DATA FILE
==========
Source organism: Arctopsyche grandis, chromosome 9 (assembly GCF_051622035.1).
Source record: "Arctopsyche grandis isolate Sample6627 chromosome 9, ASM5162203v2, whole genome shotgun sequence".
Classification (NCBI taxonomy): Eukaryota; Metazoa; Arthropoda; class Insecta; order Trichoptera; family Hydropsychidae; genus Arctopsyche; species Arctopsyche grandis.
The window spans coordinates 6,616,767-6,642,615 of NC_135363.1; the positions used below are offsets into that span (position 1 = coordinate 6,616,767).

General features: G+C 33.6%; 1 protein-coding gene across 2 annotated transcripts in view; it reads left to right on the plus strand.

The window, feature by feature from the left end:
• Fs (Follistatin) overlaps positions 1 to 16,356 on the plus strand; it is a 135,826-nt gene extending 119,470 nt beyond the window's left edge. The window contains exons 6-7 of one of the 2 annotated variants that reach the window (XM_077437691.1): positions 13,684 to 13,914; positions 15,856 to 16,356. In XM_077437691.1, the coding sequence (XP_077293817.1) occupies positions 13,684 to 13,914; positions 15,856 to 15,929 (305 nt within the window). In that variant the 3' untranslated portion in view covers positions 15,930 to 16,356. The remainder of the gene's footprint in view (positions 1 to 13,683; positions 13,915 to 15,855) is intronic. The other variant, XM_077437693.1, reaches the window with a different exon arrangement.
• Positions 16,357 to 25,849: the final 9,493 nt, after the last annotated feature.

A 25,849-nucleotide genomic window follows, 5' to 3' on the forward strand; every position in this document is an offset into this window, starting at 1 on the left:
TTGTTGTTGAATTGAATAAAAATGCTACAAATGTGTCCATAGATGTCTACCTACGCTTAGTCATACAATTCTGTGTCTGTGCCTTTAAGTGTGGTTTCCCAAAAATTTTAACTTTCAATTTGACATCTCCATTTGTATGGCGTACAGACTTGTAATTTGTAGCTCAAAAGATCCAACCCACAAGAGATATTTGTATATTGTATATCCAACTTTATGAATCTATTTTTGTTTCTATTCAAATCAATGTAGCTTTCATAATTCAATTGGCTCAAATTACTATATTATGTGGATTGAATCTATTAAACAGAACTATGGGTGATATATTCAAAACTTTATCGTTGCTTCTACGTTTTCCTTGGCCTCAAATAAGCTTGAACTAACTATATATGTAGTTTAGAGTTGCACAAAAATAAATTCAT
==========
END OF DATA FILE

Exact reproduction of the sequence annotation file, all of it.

Source organism: Arctopsyche grandis, chromosome 9 (assembly GCF_051622035.1).
Source record: "Arctopsyche grandis isolate Sample6627 chromosome 9, ASM5162203v2, whole genome shotgun sequence".
Classification (NCBI taxonomy): Eukaryota; Metazoa; Arthropoda; class Insecta; order Trichoptera; family Hydropsychidae; genus Arctopsyche; species Arctopsyche grandis.
The window spans coordinates 6,616,767-6,642,615 of NC_135363.1; the positions used below are offsets into that span (position 1 = coordinate 6,616,767).

General features: G+C 33.6%; 1 protein-coding gene across 2 annotated transcripts in view; it reads left to right on the plus strand.

The window, feature by feature from the left end:
• Fs (Follistatin) overlaps positions 1 to 16,356 on the plus strand; it is a 135,826-nt gene extending 119,470 nt beyond the window's left edge. The window contains exons 6-7 of one of the 2 annotated variants that reach the window (XM_077437691.1): positions 13,684 to 13,914; positions 15,856 to 16,356. In XM_077437691.1, the coding sequence (XP_077293817.1) occupies positions 13,684 to 13,914; positions 15,856 to 15,929 (305 nt within the window). In that variant the 3' untranslated portion in view covers positions 15,930 to 16,356. The remainder of the gene's footprint in view (positions 1 to 13,683; positions 13,915 to 15,855) is intronic. The other variant, XM_077437693.1, reaches the window with a different exon arrangement.
• Positions 16,357 to 25,849: the final 9,493 nt, after the last annotated feature.

A 25,849-nucleotide genomic window follows, 5' to 3' on the forward strand; every position in this document is an offset into this window, starting at 1 on the left:
TTGTTGTTGAATTGAATAAAAATGCTACAAATGTGTCCATAGATGTCTACCTACGCTTAGTCATACAATTCTGTGTCTGTGCCTTTAAGTGTGGTTTCCCAAAAATTTTAACTTTCAATTTGACATCTCCATTTGTATGGCGTACAGACTTGTAATTTGTAGCTCAAAAGATCCAACCCACAAGAGATATTTGTATATTGTATATCCAACTTTATGAATCTATTTTTGTTTCTATTCAAATCAATGTAGCTTTCATAATTCAATTGGCTCAAATTACTATATTATGTGGATTGAATCTATTAAACAGAACTATGGGTGATATATTCAAAACTTTATCGTTGCTTCTACGTTTTCCTTGGCCTCAAATAAGCTTGAACTAACTATATATGTAGTTTAGAGTTGCACAAAAATAAATTCAT